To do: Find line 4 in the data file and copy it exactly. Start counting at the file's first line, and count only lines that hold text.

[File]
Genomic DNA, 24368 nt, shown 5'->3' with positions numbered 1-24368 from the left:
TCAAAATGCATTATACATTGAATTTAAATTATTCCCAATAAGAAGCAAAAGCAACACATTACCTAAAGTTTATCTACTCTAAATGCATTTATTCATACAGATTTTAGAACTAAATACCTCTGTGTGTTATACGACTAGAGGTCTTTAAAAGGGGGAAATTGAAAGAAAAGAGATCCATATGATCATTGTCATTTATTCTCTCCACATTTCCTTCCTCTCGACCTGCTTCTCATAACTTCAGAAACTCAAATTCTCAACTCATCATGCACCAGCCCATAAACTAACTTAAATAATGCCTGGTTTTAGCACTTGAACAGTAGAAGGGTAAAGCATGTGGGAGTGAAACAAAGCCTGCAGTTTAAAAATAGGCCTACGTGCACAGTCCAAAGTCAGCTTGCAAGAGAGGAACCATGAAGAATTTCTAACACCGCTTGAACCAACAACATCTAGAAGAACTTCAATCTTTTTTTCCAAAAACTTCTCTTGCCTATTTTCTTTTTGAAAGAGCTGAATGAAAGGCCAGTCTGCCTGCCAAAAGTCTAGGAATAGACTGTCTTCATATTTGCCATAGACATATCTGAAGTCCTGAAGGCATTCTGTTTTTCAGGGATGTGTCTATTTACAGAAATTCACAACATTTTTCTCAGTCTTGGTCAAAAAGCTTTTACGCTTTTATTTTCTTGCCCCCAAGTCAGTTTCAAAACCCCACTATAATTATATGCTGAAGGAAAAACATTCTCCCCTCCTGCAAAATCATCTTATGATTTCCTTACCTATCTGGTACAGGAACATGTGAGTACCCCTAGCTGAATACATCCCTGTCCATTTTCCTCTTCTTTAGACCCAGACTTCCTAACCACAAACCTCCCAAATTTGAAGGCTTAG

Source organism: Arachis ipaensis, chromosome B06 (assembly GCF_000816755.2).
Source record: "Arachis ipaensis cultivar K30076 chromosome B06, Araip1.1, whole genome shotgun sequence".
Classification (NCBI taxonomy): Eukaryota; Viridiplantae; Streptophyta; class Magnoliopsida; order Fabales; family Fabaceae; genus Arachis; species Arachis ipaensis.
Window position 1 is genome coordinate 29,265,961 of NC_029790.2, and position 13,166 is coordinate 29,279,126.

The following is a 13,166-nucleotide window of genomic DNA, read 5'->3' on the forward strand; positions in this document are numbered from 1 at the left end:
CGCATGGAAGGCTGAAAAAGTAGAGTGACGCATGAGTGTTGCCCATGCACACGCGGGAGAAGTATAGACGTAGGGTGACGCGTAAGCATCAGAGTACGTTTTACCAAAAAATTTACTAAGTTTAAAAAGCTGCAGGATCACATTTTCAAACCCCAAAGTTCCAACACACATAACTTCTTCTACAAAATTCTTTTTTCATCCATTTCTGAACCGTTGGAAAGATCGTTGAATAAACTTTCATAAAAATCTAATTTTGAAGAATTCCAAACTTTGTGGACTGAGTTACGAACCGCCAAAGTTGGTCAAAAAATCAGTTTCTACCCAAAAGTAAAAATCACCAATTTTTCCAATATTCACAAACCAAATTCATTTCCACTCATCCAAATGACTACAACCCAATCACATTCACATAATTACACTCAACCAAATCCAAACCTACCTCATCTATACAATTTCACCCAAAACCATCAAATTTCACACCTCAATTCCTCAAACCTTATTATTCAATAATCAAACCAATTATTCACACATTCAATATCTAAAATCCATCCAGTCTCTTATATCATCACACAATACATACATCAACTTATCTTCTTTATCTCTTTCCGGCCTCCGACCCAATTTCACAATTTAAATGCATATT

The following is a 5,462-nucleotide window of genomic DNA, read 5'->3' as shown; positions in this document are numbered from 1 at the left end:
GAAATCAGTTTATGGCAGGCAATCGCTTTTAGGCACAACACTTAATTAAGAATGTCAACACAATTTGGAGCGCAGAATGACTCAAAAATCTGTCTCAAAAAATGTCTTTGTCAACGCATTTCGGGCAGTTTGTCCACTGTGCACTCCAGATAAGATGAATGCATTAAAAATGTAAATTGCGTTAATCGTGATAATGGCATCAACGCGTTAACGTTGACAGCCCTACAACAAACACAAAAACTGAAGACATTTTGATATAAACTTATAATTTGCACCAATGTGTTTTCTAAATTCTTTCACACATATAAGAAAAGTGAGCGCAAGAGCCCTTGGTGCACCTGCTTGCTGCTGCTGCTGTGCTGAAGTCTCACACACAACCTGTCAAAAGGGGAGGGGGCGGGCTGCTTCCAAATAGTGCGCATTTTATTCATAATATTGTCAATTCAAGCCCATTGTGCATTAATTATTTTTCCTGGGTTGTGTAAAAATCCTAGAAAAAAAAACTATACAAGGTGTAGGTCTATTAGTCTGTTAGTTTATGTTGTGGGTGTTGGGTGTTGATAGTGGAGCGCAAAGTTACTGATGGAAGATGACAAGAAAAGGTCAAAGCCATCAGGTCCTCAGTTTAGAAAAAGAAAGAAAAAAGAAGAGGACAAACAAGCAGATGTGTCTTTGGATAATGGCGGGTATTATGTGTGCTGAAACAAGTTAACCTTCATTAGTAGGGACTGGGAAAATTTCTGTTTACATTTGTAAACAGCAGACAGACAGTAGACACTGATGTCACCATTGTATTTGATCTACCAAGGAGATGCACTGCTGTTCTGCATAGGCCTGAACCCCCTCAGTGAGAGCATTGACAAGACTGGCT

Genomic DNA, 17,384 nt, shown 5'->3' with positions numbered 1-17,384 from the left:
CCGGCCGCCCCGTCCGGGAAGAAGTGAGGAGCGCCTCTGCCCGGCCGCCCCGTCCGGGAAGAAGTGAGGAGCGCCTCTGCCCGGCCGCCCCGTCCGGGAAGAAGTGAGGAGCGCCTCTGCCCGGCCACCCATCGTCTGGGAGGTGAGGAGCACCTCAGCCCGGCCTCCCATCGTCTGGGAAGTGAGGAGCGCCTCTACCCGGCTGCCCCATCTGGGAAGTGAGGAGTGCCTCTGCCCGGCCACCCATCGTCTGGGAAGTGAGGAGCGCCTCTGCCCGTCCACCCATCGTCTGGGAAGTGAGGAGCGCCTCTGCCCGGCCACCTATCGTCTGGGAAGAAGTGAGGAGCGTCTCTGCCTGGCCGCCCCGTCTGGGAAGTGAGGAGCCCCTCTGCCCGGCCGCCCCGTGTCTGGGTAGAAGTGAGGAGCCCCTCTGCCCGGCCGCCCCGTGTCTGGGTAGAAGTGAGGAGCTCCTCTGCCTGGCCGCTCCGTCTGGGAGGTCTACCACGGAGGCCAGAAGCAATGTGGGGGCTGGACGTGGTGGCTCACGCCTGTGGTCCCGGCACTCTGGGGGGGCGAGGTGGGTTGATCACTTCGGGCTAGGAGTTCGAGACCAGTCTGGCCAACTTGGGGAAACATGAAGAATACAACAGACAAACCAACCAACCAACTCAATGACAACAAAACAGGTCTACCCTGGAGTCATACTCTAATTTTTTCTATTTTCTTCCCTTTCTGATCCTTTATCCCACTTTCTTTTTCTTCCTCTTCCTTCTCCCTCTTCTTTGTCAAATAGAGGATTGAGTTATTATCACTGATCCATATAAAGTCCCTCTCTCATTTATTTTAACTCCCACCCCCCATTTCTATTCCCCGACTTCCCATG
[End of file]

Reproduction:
Source record: "Arachis ipaensis cultivar K30076 chromosome B06, Araip1.1, whole genome shotgun sequence".